I liked that the film managed to address so many issues that females in our society face: body image problems, eating disorders, parental demands, fierce infighting with other females over perceived and actual slights, and a culturally-encouraged obsessed with perfection and success.

The ending surprised me, (and I was thinking that it should have made me dislike the movie, cause I'm not one for what my Creative Writing thesis adviser called "tricks" that cheat the audience) but for whatever reason, it satisfied me in a strange way. Maybe because it was such beautiful imagery? I don't know. But I know I liked it.

Also, I thought this was Natalie Portman's best role and performance since she played Mathilda in Leon: The Professional.



The King's Speech
I didn't hear anything about this before I went to see it, except the tiny bit Melissa told me: a king, played by Colin Firth, needs speech therapy. Colin Firth + Historical Drama = Yes, please!!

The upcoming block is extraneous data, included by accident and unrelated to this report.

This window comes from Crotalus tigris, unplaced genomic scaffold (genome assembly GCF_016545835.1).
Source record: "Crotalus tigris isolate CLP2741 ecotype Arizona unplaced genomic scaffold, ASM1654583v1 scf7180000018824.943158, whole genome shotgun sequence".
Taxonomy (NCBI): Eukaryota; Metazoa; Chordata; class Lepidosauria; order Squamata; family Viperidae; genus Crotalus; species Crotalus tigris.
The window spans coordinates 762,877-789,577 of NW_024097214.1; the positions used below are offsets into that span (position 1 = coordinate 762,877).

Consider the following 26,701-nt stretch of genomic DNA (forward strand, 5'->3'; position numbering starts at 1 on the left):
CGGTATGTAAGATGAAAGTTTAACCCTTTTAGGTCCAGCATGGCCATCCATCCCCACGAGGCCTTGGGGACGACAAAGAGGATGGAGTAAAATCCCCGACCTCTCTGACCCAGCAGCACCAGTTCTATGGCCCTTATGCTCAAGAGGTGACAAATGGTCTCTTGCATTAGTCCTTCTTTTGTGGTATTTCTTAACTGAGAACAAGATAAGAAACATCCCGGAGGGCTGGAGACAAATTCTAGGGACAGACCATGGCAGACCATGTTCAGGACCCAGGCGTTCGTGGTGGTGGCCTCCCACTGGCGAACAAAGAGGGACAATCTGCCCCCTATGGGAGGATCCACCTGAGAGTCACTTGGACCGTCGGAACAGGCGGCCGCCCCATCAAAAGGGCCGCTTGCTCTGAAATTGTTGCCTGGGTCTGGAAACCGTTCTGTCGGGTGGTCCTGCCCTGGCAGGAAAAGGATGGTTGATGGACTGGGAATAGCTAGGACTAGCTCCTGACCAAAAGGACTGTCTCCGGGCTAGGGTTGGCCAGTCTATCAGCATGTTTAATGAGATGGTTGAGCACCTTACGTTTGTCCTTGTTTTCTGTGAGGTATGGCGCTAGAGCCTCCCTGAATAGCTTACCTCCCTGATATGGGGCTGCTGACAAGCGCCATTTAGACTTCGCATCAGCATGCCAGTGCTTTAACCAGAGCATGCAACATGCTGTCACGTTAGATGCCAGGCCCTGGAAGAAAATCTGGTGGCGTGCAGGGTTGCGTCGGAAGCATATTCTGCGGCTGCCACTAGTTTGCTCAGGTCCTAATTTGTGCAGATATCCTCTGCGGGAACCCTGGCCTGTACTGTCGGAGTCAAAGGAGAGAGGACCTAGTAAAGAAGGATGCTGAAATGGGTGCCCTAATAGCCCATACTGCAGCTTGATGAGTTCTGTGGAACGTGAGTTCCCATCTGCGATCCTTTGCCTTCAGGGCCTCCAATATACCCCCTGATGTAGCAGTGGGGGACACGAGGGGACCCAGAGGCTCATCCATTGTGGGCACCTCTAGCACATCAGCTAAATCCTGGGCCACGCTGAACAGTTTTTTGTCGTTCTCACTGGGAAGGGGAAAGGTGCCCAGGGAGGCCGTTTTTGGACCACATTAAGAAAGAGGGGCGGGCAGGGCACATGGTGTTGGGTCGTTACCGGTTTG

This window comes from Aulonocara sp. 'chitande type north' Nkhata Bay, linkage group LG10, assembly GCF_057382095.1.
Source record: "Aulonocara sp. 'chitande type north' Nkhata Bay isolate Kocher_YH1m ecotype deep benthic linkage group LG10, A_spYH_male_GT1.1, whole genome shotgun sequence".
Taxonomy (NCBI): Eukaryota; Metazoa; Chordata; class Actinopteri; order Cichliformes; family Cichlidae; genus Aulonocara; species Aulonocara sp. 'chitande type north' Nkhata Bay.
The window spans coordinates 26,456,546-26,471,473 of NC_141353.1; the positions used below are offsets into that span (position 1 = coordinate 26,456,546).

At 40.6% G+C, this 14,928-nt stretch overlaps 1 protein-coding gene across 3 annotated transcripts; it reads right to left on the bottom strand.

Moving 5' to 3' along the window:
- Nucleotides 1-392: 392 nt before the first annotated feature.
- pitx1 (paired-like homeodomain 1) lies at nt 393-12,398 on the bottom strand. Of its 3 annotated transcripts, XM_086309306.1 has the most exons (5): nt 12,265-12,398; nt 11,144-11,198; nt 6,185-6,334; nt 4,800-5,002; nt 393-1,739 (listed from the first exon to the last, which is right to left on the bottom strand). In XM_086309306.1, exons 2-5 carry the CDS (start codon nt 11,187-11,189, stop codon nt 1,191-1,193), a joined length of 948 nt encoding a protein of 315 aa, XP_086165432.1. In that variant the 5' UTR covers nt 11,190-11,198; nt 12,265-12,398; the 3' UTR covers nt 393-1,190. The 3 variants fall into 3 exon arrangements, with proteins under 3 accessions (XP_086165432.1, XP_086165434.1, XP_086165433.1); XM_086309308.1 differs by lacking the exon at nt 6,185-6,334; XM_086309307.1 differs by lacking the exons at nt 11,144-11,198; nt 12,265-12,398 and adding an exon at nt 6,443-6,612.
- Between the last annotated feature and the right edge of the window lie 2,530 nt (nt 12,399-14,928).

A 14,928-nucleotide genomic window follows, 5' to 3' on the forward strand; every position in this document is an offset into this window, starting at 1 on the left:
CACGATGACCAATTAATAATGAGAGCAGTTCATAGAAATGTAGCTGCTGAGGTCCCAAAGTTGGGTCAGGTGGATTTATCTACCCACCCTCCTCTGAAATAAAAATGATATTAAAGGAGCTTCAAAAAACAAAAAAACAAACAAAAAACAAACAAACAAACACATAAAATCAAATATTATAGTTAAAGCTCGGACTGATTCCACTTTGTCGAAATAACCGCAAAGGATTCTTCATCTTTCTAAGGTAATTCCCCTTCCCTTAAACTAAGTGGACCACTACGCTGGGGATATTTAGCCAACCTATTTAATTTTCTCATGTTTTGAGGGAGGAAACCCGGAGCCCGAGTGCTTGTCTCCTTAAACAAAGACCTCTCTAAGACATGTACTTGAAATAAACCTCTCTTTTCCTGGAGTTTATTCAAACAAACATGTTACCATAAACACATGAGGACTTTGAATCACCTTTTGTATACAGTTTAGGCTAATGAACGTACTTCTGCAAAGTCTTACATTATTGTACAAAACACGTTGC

This was also a very beautiful film. Certain ways that shots were set up, especially in the beginning sequence, reminded me of a The Royal Tennenbaums, which is one of my favorite movies.

Set before WW2 broke out, The King's Speech tells the story of the Duke of York, second son of George V, who stutters. His wife finds him an unusual speech therapist (Geoffrey Rush) who requires the Duke of York to be on a first-name basis with him, and to do exercises that His Highness finds completely humiliating. (Those part reminded me of My Fair Lady.)

It was a pleasure to watch consumate actors, Firth and Rush play opposite each other. Both got completely into the characters and the true drama of the story is the relationship their characters build in the learning process. I was a little concerned that Helena Bonham Carter would totally overact the way I feel she has been in her roles lately, but she also acted beautifully and very subtly at some points. I was quite impressed.